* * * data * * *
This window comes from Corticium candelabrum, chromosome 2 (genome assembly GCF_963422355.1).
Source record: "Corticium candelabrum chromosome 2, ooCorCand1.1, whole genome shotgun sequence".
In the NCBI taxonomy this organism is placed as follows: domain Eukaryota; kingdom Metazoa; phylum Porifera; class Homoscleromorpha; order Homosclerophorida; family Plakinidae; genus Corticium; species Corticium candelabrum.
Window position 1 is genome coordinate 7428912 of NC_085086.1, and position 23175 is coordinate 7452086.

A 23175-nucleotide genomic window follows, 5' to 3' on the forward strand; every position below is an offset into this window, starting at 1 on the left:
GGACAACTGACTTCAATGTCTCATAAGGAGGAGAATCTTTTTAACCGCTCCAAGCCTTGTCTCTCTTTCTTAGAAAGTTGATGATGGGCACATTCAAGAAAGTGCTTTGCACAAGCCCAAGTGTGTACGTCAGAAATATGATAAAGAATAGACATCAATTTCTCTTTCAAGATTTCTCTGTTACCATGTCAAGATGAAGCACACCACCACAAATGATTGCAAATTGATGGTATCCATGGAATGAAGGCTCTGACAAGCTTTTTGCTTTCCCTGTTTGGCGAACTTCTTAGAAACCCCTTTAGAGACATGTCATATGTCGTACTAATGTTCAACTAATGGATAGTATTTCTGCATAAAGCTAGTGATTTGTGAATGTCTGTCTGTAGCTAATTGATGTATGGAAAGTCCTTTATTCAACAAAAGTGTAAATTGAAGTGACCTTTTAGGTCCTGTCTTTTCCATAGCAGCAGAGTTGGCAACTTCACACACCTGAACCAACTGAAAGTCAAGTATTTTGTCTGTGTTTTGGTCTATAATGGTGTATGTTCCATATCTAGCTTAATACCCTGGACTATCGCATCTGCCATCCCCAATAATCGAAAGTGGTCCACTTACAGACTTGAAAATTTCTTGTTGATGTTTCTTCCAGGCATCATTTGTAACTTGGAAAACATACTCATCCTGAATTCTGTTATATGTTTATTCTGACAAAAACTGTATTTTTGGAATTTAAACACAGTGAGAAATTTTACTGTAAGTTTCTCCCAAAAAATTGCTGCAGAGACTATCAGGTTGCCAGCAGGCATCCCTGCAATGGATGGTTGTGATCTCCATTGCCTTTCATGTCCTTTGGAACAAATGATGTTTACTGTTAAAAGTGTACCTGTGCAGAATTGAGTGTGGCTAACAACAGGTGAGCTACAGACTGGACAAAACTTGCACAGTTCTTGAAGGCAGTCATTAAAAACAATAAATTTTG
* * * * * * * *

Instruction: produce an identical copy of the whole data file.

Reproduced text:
This window comes from Corticium candelabrum, chromosome 2 (genome assembly GCF_963422355.1).
Source record: "Corticium candelabrum chromosome 2, ooCorCand1.1, whole genome shotgun sequence".
In the NCBI taxonomy this organism is placed as follows: domain Eukaryota; kingdom Metazoa; phylum Porifera; class Homoscleromorpha; order Homosclerophorida; family Plakinidae; genus Corticium; species Corticium candelabrum.
Window position 1 is genome coordinate 7428912 of NC_085086.1, and position 23175 is coordinate 7452086.

A 23175-nucleotide genomic window follows, 5' to 3' on the forward strand; every position below is an offset into this window, starting at 1 on the left:
GGACAACTGACTTCAATGTCTCATAAGGAGGAGAATCTTTTTAACCGCTCCAAGCCTTGTCTCTCTTTCTTAGAAAGTTGATGATGGGCACATTCAAGAAAGTGCTTTGCACAAGCCCAAGTGTGTACGTCAGAAATATGATAAAGAATAGACATCAATTTCTCTTTCAAGATTTCTCTGTTACCATGTCAAGATGAAGCACACCACCACAAATGATTGCAAATTGATGGTATCCATGGAATGAAGGCTCTGACAAGCTTTTTGCTTTCCCTGTTTGGCGAACTTCTTAGAAACCCCTTTAGAGACATGTCATATGTCGTACTAATGTTCAACTAATGGATAGTATTTCTGCATAAAGCTAGTGATTTGTGAATGTCTGTCTGTAGCTAATTGATGTATGGAAAGTCCTTTATTCAACAAAAGTGTAAATTGAAGTGACCTTTTAGGTCCTGTCTTTTCCATAGCAGCAGAGTTGGCAACTTCACACACCTGAACCAACTGAAAGTCAAGTATTTTGTCTGTGTTTTGGTCTATAATGGTGTATGTTCCATATCTAGCTTAATACCCTGGACTATCGCATCTGCCATCCCCAATAATCGAAAGTGGTCCACTTACAGACTTGAAAATTTCTTGTTGATGTTTCTTCCAGGCATCATTTGTAACTTGGAAAACATACTCATCCTGAATTCTGTTATATGTTTATTCTGACAAAAACTGTATTTTTGGAATTTAAACACAGTGAGAAATTTTACTGTAAGTTTCTCCCAAAAAATTGCTGCAGAGACTATCAGGTTGCCAGCAGGCATCCCTGCAATGGATGGTTGTGATCTCCATTGCCTTTCATGTCCTTTGGAACAAATGATGTTTACTGTTAAAAGTGTACCTGTGCAGAATTGAGTGTGGCTAACAACAGGTGAGCTACAGACTGGACAAAACTTGCACAGTTCTTGAAGGCAGTCATTAAAAACAATAAATTTTG